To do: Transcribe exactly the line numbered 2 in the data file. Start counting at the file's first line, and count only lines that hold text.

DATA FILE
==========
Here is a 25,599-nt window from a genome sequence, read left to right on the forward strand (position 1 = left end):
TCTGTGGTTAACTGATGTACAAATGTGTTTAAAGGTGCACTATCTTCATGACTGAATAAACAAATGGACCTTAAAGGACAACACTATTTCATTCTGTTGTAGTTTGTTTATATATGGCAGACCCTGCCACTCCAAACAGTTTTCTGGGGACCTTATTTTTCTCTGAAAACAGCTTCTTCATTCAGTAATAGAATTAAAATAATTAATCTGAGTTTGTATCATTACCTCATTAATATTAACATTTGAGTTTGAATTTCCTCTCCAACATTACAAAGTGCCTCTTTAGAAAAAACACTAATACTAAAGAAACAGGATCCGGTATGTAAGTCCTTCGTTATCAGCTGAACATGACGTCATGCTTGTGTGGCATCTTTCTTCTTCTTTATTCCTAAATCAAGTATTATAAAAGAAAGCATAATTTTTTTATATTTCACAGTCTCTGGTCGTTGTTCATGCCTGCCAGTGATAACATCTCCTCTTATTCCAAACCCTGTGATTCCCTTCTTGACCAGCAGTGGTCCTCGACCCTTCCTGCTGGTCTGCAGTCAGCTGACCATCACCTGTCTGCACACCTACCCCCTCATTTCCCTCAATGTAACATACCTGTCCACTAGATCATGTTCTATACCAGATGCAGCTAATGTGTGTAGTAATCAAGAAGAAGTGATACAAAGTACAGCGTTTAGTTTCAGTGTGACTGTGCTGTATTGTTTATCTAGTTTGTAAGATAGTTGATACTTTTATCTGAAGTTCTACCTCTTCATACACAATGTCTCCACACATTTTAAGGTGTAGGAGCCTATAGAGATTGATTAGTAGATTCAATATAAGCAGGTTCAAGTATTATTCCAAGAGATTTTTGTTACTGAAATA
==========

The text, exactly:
TCTGTGGTTAACTGATGTACAAATGTGTTTAAAGGTGCACTATCTTCATGACTGAATAAACAAATGGACCTTAAAGGACAACACTATTTCATTCTGTTGTAGTTTGTTTATATATGGCAGACCCTGCCACTCCAAACAGTTTTCTGGGGACCTTATTTTTCTCTGAAAACAGCTTCTTCATTCAGTAATAGAATTAAAATAATTAATCTGAGTTTGTATCATTACCTCATTAATATTAACATTTGAGTTTGAATTTCCTCTCCAACATTACAAAGTGCCTCTTTAGAAAAAACACTAATACTAAAGAAACAGGATCCGGTATGTAAGTCCTTCGTTATCAGCTGAACATGACGTCATGCTTGTGTGGCATCTTTCTTCTTCTTTATTCCTAAATCAAGTATTATAAAAGAAAGCATAATTTTTTTATATTTCACAGTCTCTGGTCGTTGTTCATGCCTGCCAGTGATAACATCTCCTCTTATTCCAAACCCTGTGATTCCCTTCTTGACCAGCAGTGGTCCTCGACCCTTCCTGCTGGTCTGCAGTCAGCTGACCATCACCTGTCTGCACACCTACCCCCTCATTTCCCTCAATGTAACATACCTGTCCACTAGATCATGTTCTATACCAGATGCAGCTAATGTGTGTAGTAATCAAGAAGAAGTGATACAAAGTACAGCGTTTAGTTTCAGTGTGACTGTGCTGTATTGTTTATCTAGTTTGTAAGATAGTTGATACTTTTATCTGAAGTTCTACCTCTTCATACACAATGTCTCCACACATTTTAAGGTGTAGGAGCCTATAGAGATTGATTAGTAGATTCAATATAAGCAGGTTCAAGTATTATTCCAAGAGATTTTTGTTACTGAAATA